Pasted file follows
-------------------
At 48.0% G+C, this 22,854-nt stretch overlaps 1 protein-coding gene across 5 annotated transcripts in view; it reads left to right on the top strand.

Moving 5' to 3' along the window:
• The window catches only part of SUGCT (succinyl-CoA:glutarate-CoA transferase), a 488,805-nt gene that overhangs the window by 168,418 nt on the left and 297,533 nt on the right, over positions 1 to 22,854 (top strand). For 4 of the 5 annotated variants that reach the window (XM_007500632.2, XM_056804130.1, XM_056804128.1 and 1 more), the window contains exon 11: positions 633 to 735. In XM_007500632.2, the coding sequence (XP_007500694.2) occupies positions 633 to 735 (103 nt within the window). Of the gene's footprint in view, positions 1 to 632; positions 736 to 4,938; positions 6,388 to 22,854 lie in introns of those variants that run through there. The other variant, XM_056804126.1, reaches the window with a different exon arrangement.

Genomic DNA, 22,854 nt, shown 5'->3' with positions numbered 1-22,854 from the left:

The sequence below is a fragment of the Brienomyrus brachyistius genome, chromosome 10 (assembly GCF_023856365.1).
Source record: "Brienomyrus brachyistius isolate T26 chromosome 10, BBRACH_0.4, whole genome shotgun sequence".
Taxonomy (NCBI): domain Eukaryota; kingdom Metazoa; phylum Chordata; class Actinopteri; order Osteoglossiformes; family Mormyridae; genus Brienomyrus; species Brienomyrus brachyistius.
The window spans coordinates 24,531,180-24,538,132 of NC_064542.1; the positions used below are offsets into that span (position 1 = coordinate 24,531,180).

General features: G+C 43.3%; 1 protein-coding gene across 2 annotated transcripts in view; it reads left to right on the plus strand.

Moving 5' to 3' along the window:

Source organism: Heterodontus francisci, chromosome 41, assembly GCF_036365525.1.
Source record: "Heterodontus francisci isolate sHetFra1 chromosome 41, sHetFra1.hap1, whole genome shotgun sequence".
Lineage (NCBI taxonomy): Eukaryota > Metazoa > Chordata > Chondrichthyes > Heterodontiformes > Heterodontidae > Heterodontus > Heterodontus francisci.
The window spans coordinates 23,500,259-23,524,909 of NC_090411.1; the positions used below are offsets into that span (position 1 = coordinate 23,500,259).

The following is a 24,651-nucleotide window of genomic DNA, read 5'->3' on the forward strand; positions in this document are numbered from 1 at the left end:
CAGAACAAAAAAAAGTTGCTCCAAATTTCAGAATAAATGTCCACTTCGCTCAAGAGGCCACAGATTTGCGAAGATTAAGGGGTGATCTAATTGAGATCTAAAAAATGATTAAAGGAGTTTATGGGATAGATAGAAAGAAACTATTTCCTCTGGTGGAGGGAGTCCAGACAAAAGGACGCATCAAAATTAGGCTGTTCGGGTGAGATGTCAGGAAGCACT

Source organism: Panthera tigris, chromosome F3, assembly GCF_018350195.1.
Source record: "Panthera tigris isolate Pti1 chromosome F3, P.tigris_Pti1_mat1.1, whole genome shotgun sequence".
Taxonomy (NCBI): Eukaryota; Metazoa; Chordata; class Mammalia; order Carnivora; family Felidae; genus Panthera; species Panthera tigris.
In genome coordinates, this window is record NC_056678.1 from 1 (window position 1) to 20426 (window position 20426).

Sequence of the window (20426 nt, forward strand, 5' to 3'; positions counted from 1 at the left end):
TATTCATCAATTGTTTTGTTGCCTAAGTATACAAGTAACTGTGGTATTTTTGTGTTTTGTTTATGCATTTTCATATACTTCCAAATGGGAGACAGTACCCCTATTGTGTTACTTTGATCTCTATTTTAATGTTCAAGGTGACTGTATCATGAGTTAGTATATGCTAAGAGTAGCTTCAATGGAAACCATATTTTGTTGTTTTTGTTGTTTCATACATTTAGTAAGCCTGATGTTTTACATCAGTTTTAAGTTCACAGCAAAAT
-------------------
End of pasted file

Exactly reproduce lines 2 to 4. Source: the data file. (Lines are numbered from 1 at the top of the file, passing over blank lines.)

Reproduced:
Moving 5' to 3' along the window:
• The window catches only part of SUGCT (succinyl-CoA:glutarate-CoA transferase), a 488,805-nt gene that overhangs the window by 168,418 nt on the left and 297,533 nt on the right, over positions 1 to 22,854 (top strand). For 4 of the 5 annotated variants that reach the window (XM_007500632.2, XM_056804130.1, XM_056804128.1 and 1 more), the window contains exon 11: positions 633 to 735. In XM_007500632.2, the coding sequence (XP_007500694.2) occupies positions 633 to 735 (103 nt within the window). Of the gene's footprint in view, positions 1 to 632; positions 736 to 4,938; positions 6,388 to 22,854 lie in introns of those variants that run through there. The other variant, XM_056804126.1, reaches the window with a different exon arrangement.

Genomic DNA, 22,854 nt, shown 5'->3' with positions numbered 1-22,854 from the left: